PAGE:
A Pacifist in Wartime 

... being for peace is much more complex and expansive than being against war.

Most members of my generation bear physical and/or emotional scars from that war. The area of central Africa, where I once lived and worked, has for the past decade been decimated by the twin scourges of civil war and AIDS. In the former Confederate capital where I now live, some of the most beautiful hillsides are covered with soldiers' tombstones. Our local history museum carries photographs of our city in 1865 — burned to rubble.

The possibility that our country may become involved in yet another war is very sad. I oppose most wars, partly because of the human suffering they cause, and mainly because they are destructive, expensive and generally ineffective as a means of resolving conflict. If a war on Iraq is declared, I will continue to write letters and to participate in teach-ins and actions against bad policy decisions by our government leaders, and to work and pray to avoid a further broadening of any war. Yet if years of involvement in various peace movements have taught me anything, they have impressed on me that being for peace is much more complex and expansive than being against war.

Here are some roles I believe pacifists like me can usefully fill during wartime:

1) We can find a tangible problem that the war is not solving and engage some of our time, energy and material resources toward solving it. The most glaring example for me is our global overdependence on fossil fuels, with the economic dislocations and ecological damage this can often bring. Even the most saber-rattling of newscasts lately has spent at least some coverage on the huge oil spill from a ruptured tanker off the coast of Spain. Bombing or invading Iraq will not prevent such events. Changing our household and transportation habits to use less fuel can have an impact — lessening the pressure to haul so much oil on the open seas. We can also encourage changes in tanker design that can make further such ruptures less likely. We can work toward improvements in solar, wind and other renewable energy technologies that, over a long period, will greatly reduce or even eliminate our dependence on oil. We can direct our political skills toward shorter-term alliances and treaties to reduce U.S. dependence on the oil reserves of repressive and/or unstable governments and regions. We can point out ways that current government policies unfairly reward some for wasting energy, while making energy less accessible to some of our most vulnerable citizens.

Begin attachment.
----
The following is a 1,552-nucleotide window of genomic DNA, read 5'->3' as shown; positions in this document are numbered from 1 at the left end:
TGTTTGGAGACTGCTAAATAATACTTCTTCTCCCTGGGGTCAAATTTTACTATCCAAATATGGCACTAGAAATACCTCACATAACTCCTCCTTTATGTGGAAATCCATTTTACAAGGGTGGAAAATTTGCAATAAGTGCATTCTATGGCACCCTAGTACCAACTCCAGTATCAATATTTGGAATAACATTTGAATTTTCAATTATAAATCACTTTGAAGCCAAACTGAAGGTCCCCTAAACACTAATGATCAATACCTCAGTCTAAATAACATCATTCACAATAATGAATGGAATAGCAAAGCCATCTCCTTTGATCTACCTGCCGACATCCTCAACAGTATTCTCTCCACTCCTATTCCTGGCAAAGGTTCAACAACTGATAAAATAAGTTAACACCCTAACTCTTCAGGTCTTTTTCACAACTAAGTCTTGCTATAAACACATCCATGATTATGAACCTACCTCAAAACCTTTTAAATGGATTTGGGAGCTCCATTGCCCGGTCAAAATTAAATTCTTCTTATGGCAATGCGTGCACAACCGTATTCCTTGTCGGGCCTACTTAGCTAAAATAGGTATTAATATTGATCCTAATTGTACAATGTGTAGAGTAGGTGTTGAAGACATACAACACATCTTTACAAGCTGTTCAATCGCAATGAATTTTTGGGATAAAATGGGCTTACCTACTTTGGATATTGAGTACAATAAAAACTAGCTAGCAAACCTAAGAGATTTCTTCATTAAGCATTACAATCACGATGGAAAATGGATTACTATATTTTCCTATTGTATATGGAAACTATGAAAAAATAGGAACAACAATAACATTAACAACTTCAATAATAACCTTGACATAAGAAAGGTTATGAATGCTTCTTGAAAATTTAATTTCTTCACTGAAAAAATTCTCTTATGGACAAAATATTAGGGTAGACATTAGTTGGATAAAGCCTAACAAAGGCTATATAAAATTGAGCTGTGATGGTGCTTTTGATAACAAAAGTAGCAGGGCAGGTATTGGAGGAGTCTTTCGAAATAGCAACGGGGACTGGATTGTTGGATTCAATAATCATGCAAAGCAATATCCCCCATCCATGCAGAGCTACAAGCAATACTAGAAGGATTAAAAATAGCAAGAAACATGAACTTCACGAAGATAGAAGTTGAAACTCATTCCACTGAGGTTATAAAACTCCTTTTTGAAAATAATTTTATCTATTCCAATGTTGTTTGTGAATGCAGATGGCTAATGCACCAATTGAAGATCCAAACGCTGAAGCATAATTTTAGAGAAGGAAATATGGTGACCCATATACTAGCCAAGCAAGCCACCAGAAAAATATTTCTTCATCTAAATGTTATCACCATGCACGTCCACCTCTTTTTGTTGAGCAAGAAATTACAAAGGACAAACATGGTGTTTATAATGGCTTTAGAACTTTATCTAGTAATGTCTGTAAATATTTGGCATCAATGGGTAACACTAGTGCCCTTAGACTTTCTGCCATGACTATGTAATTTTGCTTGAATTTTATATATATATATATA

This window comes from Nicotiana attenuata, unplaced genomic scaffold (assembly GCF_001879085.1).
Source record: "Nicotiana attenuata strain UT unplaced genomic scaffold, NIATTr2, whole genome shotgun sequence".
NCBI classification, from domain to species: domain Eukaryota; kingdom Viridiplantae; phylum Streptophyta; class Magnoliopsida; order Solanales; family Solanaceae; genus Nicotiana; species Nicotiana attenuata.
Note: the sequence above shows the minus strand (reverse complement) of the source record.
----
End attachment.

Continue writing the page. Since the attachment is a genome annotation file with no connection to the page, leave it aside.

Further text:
2) We can support those put in harm's way and their families. While we struggle to learn less-harmful ways to resolve our differences, we need to respect and honor the sacrifices of those who bear witness to our intermittent failures.

Families of combatants and noncombatants alike who have already lost, or who will lose loved ones, are in pain, and their sacrifice is very real. Despite the horrors of combat, some are prompted to acts of unusual courage and humaneness as they experience it. We can admire their bravery and altruism.

3) We can remain the messengers of realistic hope. Conflicts are the inevitable result of differences in character and perception. A world without differences would be excruciatingly sterile and bland. War is not an inevitable result of conflicts. We have not yet learned to avoid war entirely, and we are learning to defuse and de-escalate some of our disputes to minimize deaths, injuries and material damage. Wars tend to polarize; pacifists in wartime must hold the middle ground between unrelenting despair and unrealistic idealism. Wars can cause terrible losses of life, natural resources and productive capacity, but no war so far has been universally fatal. (Of course, with our present level of nuclear, chemical and biological weapons technology, there is always that possibility.) A na‹ve belief that the path to dispensing with war altogether will be either quick or easy can be just as damaging as despair. The complex truth lies somewhere in between — the vast majority of people on the planet manage to make it through every day without killing each other. Many contribute actively to our global stores of beauty, wisdom and love. Those of us who support peace can keep faith that a next peace will come, and do as much as we can to make that peace a little more robust and long-lasting.

4) We can practice a spiritual discipline of abundance. For me, this is the hardest lesson of all in our glitzy, goods-saturated age. Wars are fought from a perspective of scarcity — be it not enough human labor, not enough land, not enough coal, not enough oil, or not enough glory, recognition and honor. In order to have peace among nations, we also must find the peace within ourselves.

Despite my relative material ease, I find it incredibly difficult to be mindful that all the material and spiritual resources I need are readily available to me. It is from that deep knowledge of abundance, found in all living faith traditions, that lasting peace comes.

May this peace, that currently passes our human understanding, suffuse this wintry time and may we continue to learn to share its blessings. S

Jinny Batterson is a freelance writer who lives in Richmond.

Opinions expressed on the Back Page are those of the writer and not necessarily those of Style Weekly.



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